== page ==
What is a Registered Investment Advisor (RIA)
What is a Registered Investment Advisor (RIA)? Many people are confused by the term “Investment Advisor”, to whom it applies, what it means in regards to how an individual might interact with one, and even on the proper spelling – is it spelled “advisor” or “adviser”?
The United States Securities and Exchange Commission (SEC) defines the term this way:
“An investment adviser is a person or firm that is engaged in the business of providing investment advice to others or issuing reports or analyses regarding securities, for compensation. Investment advisers may include money managers, investment consultants, financial planners, general partners of hedge funds, and others who are compensated for providing advice about securities.1
FINRA, the Financial Industry Regulatory Authority defines the term like this:
“Although most people would use an ‘o,’ we purposely spell adviser with an ‘e’ when we talk about investment advisers. That’s because the laws that govern this type of investment professional spell the title this way.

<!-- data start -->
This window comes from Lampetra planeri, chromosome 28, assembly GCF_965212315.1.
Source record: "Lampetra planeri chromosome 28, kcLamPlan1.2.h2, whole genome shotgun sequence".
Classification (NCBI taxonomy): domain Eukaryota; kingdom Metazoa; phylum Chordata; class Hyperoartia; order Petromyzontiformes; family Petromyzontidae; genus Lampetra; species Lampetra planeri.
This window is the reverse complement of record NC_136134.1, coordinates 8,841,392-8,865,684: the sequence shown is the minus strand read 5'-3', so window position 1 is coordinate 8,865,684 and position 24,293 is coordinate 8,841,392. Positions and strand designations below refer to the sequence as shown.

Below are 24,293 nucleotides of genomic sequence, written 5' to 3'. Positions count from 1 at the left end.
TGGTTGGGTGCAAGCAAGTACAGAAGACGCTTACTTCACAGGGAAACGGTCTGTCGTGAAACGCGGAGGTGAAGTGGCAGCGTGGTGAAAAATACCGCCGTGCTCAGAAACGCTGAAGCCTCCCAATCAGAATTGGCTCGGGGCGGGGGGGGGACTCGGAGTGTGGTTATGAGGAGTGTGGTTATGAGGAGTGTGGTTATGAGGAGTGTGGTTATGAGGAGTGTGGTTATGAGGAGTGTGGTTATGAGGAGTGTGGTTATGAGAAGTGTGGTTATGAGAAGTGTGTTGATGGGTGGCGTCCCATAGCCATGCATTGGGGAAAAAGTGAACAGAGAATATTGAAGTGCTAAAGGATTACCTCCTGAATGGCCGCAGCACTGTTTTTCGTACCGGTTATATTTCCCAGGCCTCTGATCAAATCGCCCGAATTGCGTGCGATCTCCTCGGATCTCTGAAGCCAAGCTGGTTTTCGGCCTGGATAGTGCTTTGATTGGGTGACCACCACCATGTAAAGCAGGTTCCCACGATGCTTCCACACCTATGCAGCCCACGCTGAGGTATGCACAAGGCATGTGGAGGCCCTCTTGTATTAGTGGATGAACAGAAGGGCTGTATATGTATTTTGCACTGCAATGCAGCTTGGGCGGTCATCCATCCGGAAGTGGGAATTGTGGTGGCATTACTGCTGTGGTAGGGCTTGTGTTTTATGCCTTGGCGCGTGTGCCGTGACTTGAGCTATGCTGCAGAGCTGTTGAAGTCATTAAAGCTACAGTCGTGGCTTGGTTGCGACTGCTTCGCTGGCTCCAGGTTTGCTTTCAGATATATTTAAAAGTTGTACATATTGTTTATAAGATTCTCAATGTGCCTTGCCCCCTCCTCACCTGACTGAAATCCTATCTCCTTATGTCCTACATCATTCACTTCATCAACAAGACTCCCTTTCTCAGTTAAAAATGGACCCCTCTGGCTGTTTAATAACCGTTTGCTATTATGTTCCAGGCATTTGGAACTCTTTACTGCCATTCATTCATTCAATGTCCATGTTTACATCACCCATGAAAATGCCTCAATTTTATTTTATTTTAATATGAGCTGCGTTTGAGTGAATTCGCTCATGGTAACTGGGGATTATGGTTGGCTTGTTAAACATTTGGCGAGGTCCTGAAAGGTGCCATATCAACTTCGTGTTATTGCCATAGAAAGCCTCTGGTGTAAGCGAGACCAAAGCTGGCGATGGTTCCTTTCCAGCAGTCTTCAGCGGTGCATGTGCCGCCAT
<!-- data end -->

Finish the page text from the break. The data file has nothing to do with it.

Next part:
Many investment advisers are also brokers—but these two types of investment professional aren’t the same. Technically, a broker is a registered representative, while common names for investment advisers include asset managers, investment counselors, investment managers, portfolio managers, and wealth managers”2
Finally, Investopedia provides this helpful summary definition of an RIA:
“A Registered Investment Advisor (RIA) is a person or firm who advises individuals on investments and manages their portfolios. RIAs have a fiduciary duty to their clients, which means they have a fundamental obligation to provide investment advice that always acts in their clients’ best interests. As the first word of their title indicates, RIAs are required to register either with the Securities and Exchange Commission (SEC) or state securities administrators.”3
So, that is what the authorities have to say. Ultimately, RIAs are governed by the Investment Advisers Act of 1940, which defines when an individual is subject to the Act (basically, anyone who provides advice or recommendations on securities, for compensation, as their primary business function).
What the Act goes on to say is that, regardless of spelling, advisers and/or advisors have a fiduciary duty to clients. Fiduciary duty has a long history in the law, and includes the duties of loyalty, due care, and utmost good faith. Simply put, fiduciary law provides that RIAs must always act in their clients’ best interests.